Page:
Game 1 featured Tommy Lasorda. Game 2, Wills. A Steve Garvey cameo could be coming down the pike, assuming playoff action returns to Dodger Stadium after the upcoming trip to St. Louis.
Wills, who played 12 of his 14 seasons with the Dodgers in a career that spanned from 1959-72, is a sociable sort. You won't see him hiding in a makeshift "green room" prior to his appearance in the pregame ceremony. Rather, he is a man among the people, posing for pictures, signing autographs and exchanging pleasantries with current Dodgers players, all of whom affectionately refer to him as "Uncle Maury."
Wills' ceremonial first pitch highlighted a star-studded pregame ceremony that featured Naismith Memorial Basketball Hall of Famer and Lakers legend Kareem Abdul-Jabbar, who, dressed in an old-school Jackie Robinson jersey, read the Dodgers' lineup to the crowd.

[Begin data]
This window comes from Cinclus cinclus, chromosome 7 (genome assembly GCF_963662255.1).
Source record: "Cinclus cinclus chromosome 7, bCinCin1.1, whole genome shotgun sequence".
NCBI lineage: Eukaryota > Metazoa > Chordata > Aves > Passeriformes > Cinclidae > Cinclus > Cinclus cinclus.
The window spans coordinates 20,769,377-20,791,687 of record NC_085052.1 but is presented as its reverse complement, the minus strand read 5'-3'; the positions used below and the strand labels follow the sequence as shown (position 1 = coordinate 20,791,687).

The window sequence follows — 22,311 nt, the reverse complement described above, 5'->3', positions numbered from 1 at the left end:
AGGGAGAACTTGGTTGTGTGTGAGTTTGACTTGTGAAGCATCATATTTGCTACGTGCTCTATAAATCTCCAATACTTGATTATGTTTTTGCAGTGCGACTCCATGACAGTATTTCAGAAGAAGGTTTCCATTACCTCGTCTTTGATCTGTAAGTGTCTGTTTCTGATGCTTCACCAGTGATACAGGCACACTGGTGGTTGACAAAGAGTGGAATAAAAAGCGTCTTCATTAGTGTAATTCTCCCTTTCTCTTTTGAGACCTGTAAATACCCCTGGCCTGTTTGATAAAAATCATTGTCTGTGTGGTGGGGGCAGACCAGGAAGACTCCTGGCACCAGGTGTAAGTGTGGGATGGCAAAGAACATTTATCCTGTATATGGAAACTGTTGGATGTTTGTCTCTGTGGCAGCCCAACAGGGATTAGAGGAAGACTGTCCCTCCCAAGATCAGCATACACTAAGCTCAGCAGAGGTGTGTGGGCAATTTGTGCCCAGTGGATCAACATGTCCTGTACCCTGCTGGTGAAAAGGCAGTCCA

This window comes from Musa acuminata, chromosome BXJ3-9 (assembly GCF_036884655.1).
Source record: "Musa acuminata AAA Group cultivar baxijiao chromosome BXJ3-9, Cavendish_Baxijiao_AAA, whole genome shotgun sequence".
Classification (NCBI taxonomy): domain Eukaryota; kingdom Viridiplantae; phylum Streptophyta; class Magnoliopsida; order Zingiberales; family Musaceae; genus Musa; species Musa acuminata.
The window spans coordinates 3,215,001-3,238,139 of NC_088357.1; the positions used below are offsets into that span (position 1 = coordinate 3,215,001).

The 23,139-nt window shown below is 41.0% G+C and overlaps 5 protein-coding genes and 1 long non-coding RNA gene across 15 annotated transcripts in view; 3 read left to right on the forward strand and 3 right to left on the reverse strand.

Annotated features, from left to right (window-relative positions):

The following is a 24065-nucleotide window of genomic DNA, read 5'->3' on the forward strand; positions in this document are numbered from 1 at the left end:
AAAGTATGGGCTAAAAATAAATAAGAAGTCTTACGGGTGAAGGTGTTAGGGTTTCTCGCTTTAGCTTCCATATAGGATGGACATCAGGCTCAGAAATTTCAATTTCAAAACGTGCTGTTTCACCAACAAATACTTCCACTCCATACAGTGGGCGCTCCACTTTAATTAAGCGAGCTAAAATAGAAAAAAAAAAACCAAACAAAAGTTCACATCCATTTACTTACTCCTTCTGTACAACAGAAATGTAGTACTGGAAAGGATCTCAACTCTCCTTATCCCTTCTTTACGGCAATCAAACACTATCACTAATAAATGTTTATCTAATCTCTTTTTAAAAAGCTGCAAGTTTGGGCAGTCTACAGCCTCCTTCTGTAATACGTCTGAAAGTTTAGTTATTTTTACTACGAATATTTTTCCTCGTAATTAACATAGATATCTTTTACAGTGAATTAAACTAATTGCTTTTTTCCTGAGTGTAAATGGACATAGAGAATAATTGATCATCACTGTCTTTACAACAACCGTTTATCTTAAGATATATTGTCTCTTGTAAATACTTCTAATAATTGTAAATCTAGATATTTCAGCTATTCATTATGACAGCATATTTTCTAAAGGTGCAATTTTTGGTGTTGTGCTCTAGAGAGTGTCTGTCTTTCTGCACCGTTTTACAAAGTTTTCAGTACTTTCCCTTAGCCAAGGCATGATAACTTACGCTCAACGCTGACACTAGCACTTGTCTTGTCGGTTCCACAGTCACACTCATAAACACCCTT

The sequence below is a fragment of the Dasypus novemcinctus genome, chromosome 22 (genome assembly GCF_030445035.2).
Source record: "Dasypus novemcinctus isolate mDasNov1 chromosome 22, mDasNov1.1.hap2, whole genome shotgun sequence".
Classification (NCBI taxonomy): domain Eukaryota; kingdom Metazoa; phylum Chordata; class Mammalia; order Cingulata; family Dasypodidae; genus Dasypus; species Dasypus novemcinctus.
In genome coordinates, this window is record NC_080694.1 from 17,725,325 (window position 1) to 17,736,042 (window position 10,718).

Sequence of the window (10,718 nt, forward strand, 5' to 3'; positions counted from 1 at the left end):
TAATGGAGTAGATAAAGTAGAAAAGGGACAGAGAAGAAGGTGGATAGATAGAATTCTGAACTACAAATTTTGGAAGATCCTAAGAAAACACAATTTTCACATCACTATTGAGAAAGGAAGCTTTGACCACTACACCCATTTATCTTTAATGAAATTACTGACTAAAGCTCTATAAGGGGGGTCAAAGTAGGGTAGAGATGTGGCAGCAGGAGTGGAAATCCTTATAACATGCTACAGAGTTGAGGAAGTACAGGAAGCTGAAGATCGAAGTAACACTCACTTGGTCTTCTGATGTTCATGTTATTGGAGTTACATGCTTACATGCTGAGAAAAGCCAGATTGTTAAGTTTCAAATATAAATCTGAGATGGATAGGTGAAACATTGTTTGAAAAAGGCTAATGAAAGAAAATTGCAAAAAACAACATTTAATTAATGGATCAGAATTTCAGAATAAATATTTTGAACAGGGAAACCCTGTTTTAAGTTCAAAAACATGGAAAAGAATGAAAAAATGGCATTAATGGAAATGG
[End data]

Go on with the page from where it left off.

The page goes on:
Ending with Vin Scully's signature catch phrase "It's time for Dodgers baseball," Abdul-Jabbar cleared a path for national anthem singer Tinashe, an RCA recording artist whose summer hit "20n" was No. 1 at rhythm radio for four consecutive weeks. Her debut album "Aquarius" is being released on Tuesday.
As the pregame ceremonies wrapped, there was a bit of a stir near the Dugout Club seats near the Dodgers' dugout as Magic Johnson made his way to his seats. The congenial NBA legend posed for pictures before settling in for first pitch, which began soon after Wills added his enthusiastic "It's time for Dodgers baseball" exclamation.
Also in attendance: "Modern Family" star Eric Stonestreet, who, as both a Dodgers and Royals fan, is likely contemplating where his allegiances will turn in case those two meet in the World Series. Legendary talk show host Larry King, a regular at Dodgers games, was also expected to be in attendance for Game 2.
In the middle of the second inning, the videoboard played a tribute to Lasorda that included highlights from his celebratory speech in the Dodgers' clubhouse following the team's World Series win in 1988. The 87-year-old Lasorda, sitting next to Johnson in the Dugout Seats, stood and waved to the sellout crowd, who gave him a deafeningly loud ovation.